Executors: Tax Filing Responsibilities and Limiting Financial Risk 

Robert E. Flux
| 3/29/2022

The death of a parent or friend can be an extremely difficult time and finding out you’ve been named Executor can lead to many questions – the first being what are the responsibilities of an Executor?

Crowe MacKay’s trusted tax advisor, Robert Flux, shares details on common tax filings Executors should review on behalf of the deceased as well as details on how they can reduce their financial liabilities.

Responsibilities of an Executor when filing tax returns

Fulfilling the role of an Executor includes a variety of responsibilities but ensuring the following is a top priority:

  • filing all tax returns
  • making sure all taxes owing are paid
  • notifying all the beneficiaries under the Will.

If not executed properly, the Canada Revenue Agency (CRA) can hold you personally liable for the taxes the deceased owes. As the Executor, you must also look after the beneficiaries’ interests under the Will. If not managed, they too can bring legal action against you if they feel they are not being properly represented.

Seeking the help of a professional accountant can minimize your exposure to risk when named Executor, helping you with the required tax filings and related planning.

Common tax filings Executors should review

T1: Final individual tax return

The T1 final individual tax return reports all income and gains received up to the date of death. When a person passes they are deemed for tax purposes to have disposed of all assets owned by them. As this typically creates a significant tax liability, Executors that fail to file a final return on time can face large assessments of penalties and interest charges.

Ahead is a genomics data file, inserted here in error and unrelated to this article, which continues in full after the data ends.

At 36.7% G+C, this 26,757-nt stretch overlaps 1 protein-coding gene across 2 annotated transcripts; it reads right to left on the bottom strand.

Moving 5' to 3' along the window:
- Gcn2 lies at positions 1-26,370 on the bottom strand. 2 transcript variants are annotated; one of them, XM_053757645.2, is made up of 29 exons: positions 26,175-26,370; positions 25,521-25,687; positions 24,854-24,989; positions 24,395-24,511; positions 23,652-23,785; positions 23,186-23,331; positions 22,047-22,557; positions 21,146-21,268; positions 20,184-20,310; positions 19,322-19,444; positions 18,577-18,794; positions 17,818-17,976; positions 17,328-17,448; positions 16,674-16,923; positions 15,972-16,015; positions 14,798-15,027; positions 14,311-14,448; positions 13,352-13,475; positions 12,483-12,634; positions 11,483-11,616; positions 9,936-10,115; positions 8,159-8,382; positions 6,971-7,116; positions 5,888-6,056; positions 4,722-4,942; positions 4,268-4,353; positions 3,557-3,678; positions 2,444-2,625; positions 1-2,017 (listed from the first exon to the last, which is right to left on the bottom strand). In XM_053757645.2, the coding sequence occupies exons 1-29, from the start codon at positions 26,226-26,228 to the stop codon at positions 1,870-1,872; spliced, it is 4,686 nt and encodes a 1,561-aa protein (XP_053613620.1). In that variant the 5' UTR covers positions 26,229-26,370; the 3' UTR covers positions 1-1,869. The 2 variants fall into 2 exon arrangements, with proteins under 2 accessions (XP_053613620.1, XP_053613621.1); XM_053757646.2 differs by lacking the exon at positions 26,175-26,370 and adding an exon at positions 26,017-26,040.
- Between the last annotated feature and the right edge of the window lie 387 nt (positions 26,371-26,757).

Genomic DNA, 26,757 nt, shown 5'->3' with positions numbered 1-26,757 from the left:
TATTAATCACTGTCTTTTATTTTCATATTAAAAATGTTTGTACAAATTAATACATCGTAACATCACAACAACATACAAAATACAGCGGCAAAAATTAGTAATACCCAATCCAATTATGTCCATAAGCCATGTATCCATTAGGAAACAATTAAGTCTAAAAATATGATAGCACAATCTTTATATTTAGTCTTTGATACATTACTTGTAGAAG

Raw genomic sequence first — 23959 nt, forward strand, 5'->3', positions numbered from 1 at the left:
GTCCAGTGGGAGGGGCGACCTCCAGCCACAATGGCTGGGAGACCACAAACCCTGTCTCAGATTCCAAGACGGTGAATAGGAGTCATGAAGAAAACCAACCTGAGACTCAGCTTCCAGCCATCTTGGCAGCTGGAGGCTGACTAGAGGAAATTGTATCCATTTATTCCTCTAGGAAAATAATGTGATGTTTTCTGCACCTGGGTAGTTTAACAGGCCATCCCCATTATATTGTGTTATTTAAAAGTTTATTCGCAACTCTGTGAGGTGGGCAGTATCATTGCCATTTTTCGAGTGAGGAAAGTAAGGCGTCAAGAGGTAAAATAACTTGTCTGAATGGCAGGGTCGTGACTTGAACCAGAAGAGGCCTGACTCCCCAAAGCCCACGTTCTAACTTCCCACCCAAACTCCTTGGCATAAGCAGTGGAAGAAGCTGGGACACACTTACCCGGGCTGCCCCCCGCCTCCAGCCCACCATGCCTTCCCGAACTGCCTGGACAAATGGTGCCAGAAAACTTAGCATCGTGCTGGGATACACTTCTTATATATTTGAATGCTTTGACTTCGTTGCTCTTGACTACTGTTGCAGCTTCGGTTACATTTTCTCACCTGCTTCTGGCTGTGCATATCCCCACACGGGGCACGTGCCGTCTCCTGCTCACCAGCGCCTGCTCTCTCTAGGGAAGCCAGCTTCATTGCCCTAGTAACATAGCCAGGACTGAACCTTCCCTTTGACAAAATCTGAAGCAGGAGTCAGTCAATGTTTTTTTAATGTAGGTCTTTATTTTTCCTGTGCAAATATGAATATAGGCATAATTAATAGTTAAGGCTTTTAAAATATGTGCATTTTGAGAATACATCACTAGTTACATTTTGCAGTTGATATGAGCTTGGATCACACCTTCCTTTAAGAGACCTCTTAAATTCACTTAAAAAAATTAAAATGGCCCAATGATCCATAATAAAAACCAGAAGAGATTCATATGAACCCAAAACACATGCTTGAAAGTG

T3: Trust tax return

Income and gains earned between the date of death and the time assets are distributed to the beneficiaries or sold are typically reported on the T3 trust tax return. This return must be filed annually until the entire Estate is distributed in accordance with the Will.

Other tax considerations

There are many tax rules specific to deceased persons and their Estates and Trusts. Outside the scope of this article, other things to consider, but not limited to, include:

  • filing optional tax returns
  • electing out of the spousal rollover provisions
  • rules for spousal trusts
  • rules for utilizing losses
  • rules for donations
  • rules for medical/disability
  • allocating income to the beneficiaries of the Estate

Protect yourself with a Clearance Certificate

As the Executor, once all tax filings are complete, and before distributing the final Estate assets to the beneficiaries, it is recommended to ask for a clearance certificate from the CRA. A clearance certificate certifies that all amounts for which the deceased was liable to the CRA have been paid. The clearance certificate is crucial to protecting the Executor.

When to start Estate Planning

It’s never too early to begin your Estate tax planning, with it being done years or even decades prior to passing. While getting started can seem overwhelming, it’s important to understand what will happen to your Estate when faced with unforeseen circumstances. Your financial team, which should include your accountant, financial advisor, and lawyer, can then work together to ensure your retirement and estate goals will be achieved.


This article has been published for general information. You should always contact your trusted advisor for specific guidance pertaining to your individual tax needs. This publication is not a substitute for obtaining personalized advice.

If you are looking for Tax Services, Crowe MacKay provides personalized support. Our tax professionals will help you maximize tax-planning opportunities and ensure the minimum amount required by law is paid.

Rob has over 20 years of accounting and tax experience, working with a wide range of businesses in various industries. Specializing in owner-manager taxation and estate planning since 2005, Rob ensures clients are properly structured from a tax and business perspective, while considering their future succession, retirement, and estate planning goals. Believing in a team approach, he works regularly with clients’ investment advisors and lawyers on planning matters. Rob has extensive experience with trusts and estates, investments, personal and corporate taxes, advising his clients throughout all stages of life.
Robert E. Flux
Partner, Incorporated
Sunshine Coast 

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